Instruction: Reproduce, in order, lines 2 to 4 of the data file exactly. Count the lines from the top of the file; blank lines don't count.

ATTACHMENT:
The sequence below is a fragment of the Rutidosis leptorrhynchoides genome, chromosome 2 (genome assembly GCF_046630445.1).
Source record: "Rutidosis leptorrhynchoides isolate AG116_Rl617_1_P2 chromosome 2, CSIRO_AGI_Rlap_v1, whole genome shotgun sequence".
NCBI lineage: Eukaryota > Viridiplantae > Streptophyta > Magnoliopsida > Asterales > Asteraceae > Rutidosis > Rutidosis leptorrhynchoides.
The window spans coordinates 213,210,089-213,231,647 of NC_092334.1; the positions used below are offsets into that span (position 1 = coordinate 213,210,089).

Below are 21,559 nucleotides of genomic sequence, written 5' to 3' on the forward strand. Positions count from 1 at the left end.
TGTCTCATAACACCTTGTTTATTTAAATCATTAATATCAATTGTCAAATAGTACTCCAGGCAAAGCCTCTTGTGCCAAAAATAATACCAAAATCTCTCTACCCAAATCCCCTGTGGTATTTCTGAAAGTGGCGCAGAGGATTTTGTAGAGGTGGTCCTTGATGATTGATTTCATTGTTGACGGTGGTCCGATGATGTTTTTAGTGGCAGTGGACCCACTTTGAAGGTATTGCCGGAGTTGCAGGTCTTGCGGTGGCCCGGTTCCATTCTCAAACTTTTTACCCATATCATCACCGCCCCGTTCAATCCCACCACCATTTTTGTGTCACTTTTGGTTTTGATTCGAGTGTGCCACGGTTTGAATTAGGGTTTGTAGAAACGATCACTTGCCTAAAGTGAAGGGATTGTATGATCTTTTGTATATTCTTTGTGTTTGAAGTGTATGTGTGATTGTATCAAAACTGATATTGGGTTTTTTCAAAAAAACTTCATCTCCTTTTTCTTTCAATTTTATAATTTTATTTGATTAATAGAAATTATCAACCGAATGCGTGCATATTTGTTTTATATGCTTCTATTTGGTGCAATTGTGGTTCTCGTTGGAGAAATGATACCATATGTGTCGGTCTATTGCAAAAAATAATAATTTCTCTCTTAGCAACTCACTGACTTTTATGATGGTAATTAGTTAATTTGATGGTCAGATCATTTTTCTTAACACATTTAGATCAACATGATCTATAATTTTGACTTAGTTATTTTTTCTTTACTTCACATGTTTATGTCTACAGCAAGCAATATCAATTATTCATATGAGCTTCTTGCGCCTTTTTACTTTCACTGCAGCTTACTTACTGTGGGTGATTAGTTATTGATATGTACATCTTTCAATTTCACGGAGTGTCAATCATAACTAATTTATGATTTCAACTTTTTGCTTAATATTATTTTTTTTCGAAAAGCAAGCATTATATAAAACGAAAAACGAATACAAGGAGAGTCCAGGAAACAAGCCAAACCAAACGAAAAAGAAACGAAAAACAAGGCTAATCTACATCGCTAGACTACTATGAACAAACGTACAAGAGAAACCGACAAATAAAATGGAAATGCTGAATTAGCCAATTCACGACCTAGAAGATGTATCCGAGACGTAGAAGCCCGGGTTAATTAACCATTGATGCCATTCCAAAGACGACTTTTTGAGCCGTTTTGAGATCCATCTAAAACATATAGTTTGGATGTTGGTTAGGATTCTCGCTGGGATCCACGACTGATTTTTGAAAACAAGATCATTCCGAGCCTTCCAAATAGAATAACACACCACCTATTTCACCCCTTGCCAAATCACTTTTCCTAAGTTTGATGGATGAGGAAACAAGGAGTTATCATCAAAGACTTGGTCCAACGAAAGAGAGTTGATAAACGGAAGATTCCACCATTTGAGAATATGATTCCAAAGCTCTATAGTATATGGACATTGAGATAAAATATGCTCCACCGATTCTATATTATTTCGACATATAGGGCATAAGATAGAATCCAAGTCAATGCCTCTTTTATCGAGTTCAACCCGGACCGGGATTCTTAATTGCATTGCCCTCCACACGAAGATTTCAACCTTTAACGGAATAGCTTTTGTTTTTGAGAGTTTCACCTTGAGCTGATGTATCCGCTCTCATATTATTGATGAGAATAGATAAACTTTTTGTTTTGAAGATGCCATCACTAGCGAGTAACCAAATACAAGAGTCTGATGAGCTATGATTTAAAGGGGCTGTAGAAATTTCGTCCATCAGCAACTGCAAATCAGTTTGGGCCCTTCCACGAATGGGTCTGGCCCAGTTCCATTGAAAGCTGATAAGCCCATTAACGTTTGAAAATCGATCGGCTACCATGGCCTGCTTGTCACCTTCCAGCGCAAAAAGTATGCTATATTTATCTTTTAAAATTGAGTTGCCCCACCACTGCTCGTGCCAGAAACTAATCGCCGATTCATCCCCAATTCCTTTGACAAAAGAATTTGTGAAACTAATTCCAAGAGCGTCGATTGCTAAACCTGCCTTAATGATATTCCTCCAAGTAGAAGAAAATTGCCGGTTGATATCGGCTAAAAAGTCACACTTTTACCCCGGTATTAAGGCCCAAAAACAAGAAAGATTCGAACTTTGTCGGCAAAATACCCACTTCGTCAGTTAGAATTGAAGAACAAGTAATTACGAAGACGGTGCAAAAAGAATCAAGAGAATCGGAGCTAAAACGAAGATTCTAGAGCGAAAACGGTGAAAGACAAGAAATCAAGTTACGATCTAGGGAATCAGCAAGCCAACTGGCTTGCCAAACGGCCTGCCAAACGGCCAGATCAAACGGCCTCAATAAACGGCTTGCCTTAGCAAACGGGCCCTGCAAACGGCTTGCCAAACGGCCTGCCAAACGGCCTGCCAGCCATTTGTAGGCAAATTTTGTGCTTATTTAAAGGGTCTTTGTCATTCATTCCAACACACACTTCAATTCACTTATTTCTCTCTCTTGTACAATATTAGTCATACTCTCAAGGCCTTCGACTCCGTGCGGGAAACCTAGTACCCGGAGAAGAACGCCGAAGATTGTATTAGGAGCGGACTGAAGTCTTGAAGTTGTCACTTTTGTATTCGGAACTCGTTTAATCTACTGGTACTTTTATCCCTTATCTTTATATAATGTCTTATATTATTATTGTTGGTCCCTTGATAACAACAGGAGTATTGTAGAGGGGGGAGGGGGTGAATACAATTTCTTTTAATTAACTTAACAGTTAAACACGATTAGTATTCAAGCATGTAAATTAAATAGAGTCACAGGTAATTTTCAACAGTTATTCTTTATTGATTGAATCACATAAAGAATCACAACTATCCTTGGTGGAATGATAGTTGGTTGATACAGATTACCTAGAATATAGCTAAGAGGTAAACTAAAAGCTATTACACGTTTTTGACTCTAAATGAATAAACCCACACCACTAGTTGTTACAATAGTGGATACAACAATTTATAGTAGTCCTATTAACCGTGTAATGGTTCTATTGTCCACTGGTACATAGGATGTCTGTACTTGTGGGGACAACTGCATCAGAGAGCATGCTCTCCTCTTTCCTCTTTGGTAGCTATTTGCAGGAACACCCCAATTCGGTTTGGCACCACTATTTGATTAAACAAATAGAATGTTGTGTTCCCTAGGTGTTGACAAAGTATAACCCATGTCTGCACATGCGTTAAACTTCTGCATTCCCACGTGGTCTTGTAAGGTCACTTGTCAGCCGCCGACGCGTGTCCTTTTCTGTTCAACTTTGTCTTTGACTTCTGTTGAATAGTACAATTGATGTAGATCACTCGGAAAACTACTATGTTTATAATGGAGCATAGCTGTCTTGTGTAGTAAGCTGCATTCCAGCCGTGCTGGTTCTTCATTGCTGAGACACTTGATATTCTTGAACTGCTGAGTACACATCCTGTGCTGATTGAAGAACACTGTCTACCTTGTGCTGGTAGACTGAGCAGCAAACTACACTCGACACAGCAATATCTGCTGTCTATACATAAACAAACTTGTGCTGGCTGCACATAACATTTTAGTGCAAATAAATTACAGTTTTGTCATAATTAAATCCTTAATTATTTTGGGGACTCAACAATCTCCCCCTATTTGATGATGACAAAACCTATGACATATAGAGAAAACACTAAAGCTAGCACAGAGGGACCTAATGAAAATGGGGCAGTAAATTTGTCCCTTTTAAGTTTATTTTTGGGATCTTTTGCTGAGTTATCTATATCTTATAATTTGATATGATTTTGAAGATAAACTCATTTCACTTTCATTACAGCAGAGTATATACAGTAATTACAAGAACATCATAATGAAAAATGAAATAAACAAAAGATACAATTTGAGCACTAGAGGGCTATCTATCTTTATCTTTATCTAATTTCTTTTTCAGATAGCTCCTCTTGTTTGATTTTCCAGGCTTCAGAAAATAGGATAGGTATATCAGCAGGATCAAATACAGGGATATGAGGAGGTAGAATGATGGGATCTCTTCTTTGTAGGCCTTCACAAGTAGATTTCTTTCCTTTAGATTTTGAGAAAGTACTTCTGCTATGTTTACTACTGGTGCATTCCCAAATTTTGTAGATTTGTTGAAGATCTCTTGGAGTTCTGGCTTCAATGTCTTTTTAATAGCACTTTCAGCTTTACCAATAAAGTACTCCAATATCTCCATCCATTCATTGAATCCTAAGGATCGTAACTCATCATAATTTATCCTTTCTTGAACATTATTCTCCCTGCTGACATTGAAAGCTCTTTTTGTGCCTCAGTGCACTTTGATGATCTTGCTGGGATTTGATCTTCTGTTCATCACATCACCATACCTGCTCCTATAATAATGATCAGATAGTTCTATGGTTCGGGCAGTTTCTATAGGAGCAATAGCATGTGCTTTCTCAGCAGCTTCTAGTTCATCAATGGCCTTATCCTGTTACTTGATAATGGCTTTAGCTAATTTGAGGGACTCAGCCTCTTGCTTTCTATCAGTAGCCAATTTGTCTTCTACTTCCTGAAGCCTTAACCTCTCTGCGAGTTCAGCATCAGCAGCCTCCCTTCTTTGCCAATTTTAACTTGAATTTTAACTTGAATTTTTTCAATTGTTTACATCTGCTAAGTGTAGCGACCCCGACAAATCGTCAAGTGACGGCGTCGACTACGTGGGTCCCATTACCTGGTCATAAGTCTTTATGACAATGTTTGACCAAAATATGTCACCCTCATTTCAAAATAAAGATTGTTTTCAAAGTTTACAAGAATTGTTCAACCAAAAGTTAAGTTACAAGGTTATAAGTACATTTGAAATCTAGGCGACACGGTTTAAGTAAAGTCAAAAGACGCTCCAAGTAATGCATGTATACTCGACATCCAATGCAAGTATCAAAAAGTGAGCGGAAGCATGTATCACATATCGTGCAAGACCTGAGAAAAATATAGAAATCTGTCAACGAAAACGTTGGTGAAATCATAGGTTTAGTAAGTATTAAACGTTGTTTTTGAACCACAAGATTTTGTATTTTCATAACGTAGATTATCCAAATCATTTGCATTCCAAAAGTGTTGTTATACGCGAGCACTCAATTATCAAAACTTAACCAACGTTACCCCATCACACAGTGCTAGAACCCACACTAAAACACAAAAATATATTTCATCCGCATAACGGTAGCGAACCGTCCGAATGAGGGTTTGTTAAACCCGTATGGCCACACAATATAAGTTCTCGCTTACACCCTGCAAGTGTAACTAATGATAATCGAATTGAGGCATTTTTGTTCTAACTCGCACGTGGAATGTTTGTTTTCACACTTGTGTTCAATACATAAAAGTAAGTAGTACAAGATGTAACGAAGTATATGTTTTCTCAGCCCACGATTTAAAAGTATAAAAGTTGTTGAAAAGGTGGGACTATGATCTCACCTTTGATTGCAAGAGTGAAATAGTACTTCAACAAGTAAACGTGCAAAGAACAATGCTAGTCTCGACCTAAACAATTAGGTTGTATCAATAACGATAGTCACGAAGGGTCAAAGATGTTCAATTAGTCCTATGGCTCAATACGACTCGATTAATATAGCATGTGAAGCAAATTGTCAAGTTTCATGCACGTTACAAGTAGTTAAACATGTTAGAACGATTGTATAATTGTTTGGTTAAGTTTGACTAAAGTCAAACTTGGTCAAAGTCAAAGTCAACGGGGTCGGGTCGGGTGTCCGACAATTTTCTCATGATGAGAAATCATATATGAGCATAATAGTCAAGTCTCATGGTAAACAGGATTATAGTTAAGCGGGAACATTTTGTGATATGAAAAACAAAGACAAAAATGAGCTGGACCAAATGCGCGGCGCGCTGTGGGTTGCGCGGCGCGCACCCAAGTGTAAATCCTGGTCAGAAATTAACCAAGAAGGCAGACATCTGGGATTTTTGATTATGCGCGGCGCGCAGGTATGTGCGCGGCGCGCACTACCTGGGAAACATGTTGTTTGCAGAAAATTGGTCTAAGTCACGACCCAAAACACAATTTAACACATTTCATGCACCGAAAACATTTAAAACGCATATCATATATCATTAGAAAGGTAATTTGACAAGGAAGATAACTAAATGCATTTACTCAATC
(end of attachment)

Source record: "Rutidosis leptorrhynchoides isolate AG116_Rl617_1_P2 chromosome 2, CSIRO_AGI_Rlap_v1, whole genome shotgun sequence".
NCBI lineage: Eukaryota > Viridiplantae > Streptophyta > Magnoliopsida > Asterales > Asteraceae > Rutidosis > Rutidosis leptorrhynchoides.
The window spans coordinates 213,210,089-213,231,647 of NC_092334.1; the positions used below are offsets into that span (position 1 = coordinate 213,210,089).